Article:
The aliphatic monocarboxylic acids from which the esters are derived will contain from about 8 to 20 carbon atoms, and more preferably, from about 14 to 18 carbon atoms. These acids can be alkyl-branched or straight-chain, contain either single or mutiple ethyleneic unsaturation and correspond to the formula R--COOH where R is an alkyl or alkenyl radical having 7-19, or preferably 13 to 17, carbon atoms. Aliphatic monocarboxylic acids containing 14 to 18 carbon atoms and which contain one or more lower alkyl groups (C1-4) pendant to the chain and/or a single site of unsaturation within the molecule are particularly useful for this purpose. Esters derived from C18 acids of the above type form a preferred embodiment of this invention with oleic acid and isostearic acid being especially useful in this regard.
A partial listing of liquid esters suitable for blending with the lanolin wax to obtain the useful products of this invention is provided and includes:
The products of this invention are obtained by melt blending the lanolin wax with an appropriate amount of the ester. This can be accomplished using conventional procedures. Typically, the lanolin wax will be melted and the ester added thereto with stirring until a homogeneous blend is obtained. The mixture will then be allowed to cool to ambient conditions and will remain as a homogeneous mass for prolonged periods without separation of the components. The blends will generally contain from about 30-70% of the lanolin wax and 30-70% of the ester. Especially useful blends contain 40-60% lanolin wax and 40-60% by weight of the ester component.
While the properties of blends obtained in accordance with the present invention can vary depending on the particular wax component and ester component used and the ratio thereof, the blends are effective substitutes for lanolin and possess physical characteristics very similar to anhydrous U.S.P. lanolin even though a large portion of the blend (up to 70% in some cases) is made up of esters which are not derived from sterols or hydroxy acids. The present blends are a versatile cosmetic ingredient and can be freely substituted for lanolin, in whole or in part, in most cosmetic formulations without detracting from the stability, consistency and emolliency characteristics of the resulting formulation. These blends are compatible with most cosmetic formulations and form stable emulsions using conventional emulsion systems and procedures. Lotions and creams prepared with the lanolin substitutes of this invention cannot be distinquished in their physical appearance from those obtained using U.S.P. lanolin and the resulting formulations also have good application characteristics (spread easily without excessive drag). Neither do they impart an oily feel to the skin. Additionally, lipsticks and lip glosses prepared using these lanolin substitutes have good compatibility with dyes and lakes and form stable products which have good gloss and spread characteristics. Typically the product blends of this invention will have an acid value less than 5, water absorption greater than 200% and melt in the range 35°-50° C. Preferably, these compositions will have an acid value less than 2.5, a hydroxyl value less than 40, water absorption greater than about 350% and melt in the range 40°-47° C.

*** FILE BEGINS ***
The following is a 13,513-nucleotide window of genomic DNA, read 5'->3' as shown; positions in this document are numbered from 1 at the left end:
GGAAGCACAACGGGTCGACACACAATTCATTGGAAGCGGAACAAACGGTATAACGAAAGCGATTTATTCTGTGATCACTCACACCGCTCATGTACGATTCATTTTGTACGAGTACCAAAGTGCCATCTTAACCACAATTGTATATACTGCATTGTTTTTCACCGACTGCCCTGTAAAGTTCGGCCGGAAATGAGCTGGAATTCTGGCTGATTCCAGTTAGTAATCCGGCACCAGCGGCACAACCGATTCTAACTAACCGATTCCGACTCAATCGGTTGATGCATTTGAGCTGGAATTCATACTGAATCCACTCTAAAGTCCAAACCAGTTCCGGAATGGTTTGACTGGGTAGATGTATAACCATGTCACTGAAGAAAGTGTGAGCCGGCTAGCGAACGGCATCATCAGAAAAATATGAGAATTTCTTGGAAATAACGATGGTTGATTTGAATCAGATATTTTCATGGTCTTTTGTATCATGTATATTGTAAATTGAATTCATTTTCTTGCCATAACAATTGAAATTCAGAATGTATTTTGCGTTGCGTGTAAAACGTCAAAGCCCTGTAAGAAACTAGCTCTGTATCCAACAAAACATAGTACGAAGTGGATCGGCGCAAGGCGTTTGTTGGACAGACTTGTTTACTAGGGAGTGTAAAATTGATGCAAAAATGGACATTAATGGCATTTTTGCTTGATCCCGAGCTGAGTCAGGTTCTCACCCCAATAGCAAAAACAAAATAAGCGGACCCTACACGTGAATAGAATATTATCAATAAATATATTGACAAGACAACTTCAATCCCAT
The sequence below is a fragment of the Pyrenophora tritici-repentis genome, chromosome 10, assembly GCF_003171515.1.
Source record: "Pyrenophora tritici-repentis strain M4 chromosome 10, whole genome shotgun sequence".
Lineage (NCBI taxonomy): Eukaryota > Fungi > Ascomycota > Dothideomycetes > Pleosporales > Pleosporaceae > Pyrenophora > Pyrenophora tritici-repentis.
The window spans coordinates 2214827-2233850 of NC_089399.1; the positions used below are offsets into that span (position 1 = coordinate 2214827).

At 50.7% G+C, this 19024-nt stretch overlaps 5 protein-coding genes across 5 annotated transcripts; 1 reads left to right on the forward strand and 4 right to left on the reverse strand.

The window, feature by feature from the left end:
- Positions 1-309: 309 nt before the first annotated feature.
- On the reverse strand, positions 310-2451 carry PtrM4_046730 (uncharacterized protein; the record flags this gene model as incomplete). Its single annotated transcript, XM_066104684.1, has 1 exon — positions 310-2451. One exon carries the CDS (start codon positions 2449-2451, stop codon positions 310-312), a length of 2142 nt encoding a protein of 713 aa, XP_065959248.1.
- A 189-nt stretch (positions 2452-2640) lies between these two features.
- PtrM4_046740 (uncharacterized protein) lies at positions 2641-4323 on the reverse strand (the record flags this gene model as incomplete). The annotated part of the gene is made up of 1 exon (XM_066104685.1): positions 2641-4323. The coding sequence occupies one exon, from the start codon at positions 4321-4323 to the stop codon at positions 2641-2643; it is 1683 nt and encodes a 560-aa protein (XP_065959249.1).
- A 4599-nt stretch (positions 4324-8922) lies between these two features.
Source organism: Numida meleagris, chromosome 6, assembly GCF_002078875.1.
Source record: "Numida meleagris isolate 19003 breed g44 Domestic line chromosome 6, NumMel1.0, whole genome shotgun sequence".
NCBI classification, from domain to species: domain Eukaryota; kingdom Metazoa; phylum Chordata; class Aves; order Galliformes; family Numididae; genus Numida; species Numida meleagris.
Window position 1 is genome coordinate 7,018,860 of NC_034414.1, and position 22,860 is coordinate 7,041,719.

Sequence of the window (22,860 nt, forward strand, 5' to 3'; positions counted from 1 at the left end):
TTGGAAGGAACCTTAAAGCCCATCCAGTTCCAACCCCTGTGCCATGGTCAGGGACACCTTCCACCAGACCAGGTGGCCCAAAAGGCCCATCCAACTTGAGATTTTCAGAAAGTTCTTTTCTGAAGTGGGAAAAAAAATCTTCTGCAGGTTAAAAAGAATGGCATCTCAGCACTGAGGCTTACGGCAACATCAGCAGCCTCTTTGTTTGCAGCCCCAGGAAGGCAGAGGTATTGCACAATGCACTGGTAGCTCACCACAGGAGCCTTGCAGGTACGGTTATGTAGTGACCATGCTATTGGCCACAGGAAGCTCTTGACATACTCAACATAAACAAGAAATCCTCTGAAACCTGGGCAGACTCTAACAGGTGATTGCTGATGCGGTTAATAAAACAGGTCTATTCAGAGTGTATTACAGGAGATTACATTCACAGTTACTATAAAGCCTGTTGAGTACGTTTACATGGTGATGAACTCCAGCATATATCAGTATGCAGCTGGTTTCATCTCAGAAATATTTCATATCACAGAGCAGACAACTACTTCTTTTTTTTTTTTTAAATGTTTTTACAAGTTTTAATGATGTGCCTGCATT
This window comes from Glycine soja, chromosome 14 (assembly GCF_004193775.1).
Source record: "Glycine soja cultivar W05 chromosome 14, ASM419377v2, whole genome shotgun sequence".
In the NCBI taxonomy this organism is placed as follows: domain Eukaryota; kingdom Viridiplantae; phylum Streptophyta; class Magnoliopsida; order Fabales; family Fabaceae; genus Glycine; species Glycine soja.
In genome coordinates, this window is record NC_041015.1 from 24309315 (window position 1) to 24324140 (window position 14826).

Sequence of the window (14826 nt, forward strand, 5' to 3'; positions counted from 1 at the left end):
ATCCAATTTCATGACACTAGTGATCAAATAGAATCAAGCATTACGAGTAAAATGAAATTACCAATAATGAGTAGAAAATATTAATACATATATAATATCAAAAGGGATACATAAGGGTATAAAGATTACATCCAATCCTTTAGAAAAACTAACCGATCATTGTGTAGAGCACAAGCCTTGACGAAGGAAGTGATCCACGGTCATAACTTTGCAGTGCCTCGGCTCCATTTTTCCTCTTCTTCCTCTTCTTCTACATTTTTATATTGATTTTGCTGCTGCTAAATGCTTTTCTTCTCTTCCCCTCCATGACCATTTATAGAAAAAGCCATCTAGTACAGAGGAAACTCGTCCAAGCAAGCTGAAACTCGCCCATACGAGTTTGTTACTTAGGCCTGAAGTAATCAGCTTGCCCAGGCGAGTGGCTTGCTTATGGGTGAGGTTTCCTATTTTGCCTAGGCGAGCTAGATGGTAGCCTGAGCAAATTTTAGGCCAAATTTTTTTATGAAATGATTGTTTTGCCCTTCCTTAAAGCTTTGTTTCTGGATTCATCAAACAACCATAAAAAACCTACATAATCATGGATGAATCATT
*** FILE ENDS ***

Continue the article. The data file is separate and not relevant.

The following examples serve to illustrate this invention more fully, however, they are not intended as a limitation on the scope thereof. In these examples all parts and percentages are on a weight basis unless otherwise indicated.
Equal parts by weight of the hard wax fraction obtained by the solvent crystallization of lanolin (Lanfrax®, manufactured and sold by Malmstrom Chemicals, melting range 49°-52° C, saponification value 100, hydroxyl value 30) and glycerol trioleate (acid value 4, saponification value 195, pour point -15° C), the triglyceride of oleic acid comprising about 70-80% olive oil and also known as olein or triolein, were blended. Blending was accomplished by heating the wax above its melt point and blending in the glycerol trioleate with moderate agitation. When a homogeneous mass was obtained agitation was terminated and the product cooled to room temperature. Even after standing at ambient conditions for several months there was no evidence of phase separation. The wax/ester blend had approximately the same consistency and tack as U.S.P. lanolin with much improved color. The blend had an acid value of 1,86, Gardner color of about 5 (compared to a Gardner color of 9 for U.S.P. lanolin), water absorption of 480% (modified Griffen procedure) and melted at about 44.5° C.
To evaluate the emulsifiability of the wax/ester blend and characteristics of emulsions prepared therewith, cream formulations were prepared in accordance with the following recipe:
______________________________________ Parts______________________________________Oil PhaseBeeswax (sunbleached) 7Mineral Oil (70 SUS) 50U.S.P. lanolin orwax/ester blend 5Water PhaseDeionized water 37Borax 1______________________________________
The emulsions were prepared by separately heating the oil and water phases to about 75° C, adding the water phase to the oil phase with stirring and cooling to 23° C with mixing. Behavior characteristics of the cream prepared using the wax/ester blend were very similar to those obtained with the U.S.P. lanolin-containing cream. Color was essentially identical as was thickness and application characteristics. Cream textures were not distinguishably different and the respective viscosities (measured at 3 rpm with a Brookfield Helipath Viscometer, Spindle TC) for the creams prepared with the wax/ester and U.S.P. lanolin were 20,000 cps and 18,600 cps. Emulsion stabilities of the two creams were essentially identical when stored at 120° F for two weeks.